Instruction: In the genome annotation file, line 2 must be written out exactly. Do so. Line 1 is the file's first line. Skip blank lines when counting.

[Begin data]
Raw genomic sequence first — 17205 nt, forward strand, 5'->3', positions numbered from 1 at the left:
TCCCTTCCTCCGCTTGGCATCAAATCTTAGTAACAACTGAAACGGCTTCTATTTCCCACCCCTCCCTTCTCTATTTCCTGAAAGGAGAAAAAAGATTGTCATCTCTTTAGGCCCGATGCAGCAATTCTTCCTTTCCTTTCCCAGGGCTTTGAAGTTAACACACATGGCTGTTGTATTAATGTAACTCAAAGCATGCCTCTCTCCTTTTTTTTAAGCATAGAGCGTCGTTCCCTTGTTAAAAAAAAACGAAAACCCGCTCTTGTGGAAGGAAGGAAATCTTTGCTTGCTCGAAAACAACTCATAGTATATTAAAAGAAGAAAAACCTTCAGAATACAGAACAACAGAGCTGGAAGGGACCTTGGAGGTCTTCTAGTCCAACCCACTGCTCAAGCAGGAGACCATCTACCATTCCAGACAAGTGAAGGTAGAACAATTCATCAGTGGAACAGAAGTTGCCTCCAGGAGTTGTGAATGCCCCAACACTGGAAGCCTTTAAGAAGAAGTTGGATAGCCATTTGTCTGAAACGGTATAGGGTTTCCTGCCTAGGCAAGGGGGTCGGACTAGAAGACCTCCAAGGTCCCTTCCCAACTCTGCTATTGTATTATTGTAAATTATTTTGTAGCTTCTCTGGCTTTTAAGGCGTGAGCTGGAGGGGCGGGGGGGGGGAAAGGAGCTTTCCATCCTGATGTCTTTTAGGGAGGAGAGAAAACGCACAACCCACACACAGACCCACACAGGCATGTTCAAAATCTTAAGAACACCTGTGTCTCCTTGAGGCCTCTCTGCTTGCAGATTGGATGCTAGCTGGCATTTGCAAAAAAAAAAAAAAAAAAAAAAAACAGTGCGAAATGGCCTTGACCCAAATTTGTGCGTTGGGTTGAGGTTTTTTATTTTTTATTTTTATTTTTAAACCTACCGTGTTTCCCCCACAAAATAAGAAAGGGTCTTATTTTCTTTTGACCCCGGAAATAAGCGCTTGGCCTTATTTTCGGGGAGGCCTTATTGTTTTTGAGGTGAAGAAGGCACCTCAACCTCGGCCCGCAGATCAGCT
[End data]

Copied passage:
TCCCTTCCTCCGCTTGGCATCAAATCTTAGTAACAACTGAAACGGCTTCTATTTCCCACCCCTCCCTTCTCTATTTCCTGAAAGGAGAAAAAAGATTGTCATCTCTTTAGGCCCGATGCAGCAATTCTTCCTTTCCTTTCCCAGGGCTTTGAAGTTAACACACATGGCTGTTGTATTAATGTAACTCAAAGCATGCCTCTCTCCTTTTTTTTAAGCATAGAGCGTCGTTCCCTTGTTAAAAAAAAACGAAAACCCGCTCTTGTGGAAGGAAGGAAATCTTTGCTTGCTCGAAAACAACTCATAGTATATTAAAAGAAGAAAAACCTTCAGAATACAGAACAACAGAGCTGGAAGGGACCTTGGAGGTCTTCTAGTCCAACCCACTGCTCAAGCAGGAGACCATCTACCATTCCAGACAAGTGAAGGTAGAACAATTCATCAGTGGAACAGAAGTTGCCTCCAGGAGTTGTGAATGCCCCAACACTGGAAGCCTTTAAGAAGAAGTTGGATAGCCATTTGTCTGAAACGGTATAGGGTTTCCTGCCTAGGCAAGGGGGTCGGACTAGAAGACCTCCAAGGTCCCTTCCCAACTCTGCTATTGTATTATTGTAAATTATTTTGTAGCTTCTCTGGCTTTTAAGGCGTGAGCTGGAGGGGCGGGGGGGGGGAAAGGAGCTTTCCATCCTGATGTCTTTTAGGGAGGAGAGAAAACGCACAACCCACACACAGACCCACACAGGCATGTTCAAAATCTTAAGAACACCTGTGTCTCCTTGAGGCCTCTCTGCTTGCAGATTGGATGCTAGCTGGCATTTGCAAAAAAAAAAAAAAAAAAAAAAAACAGTGCGAAATGGCCTTGACCCAAATTTGTGCGTTGGGTTGAGGTTTTTTATTTTTTATTTTTATTTTTAAACCTACCGTGTTTCCCCCACAAAATAAGAAAGGGTCTTATTTTCTTTTGACCCCGGAAATAAGCGCTTGGCCTTATTTTCGGGGAGGCCTTATTGTTTTTGAGGTGAAGAAGGCACCTCAACCTCGGCCCGCAGATCAGCT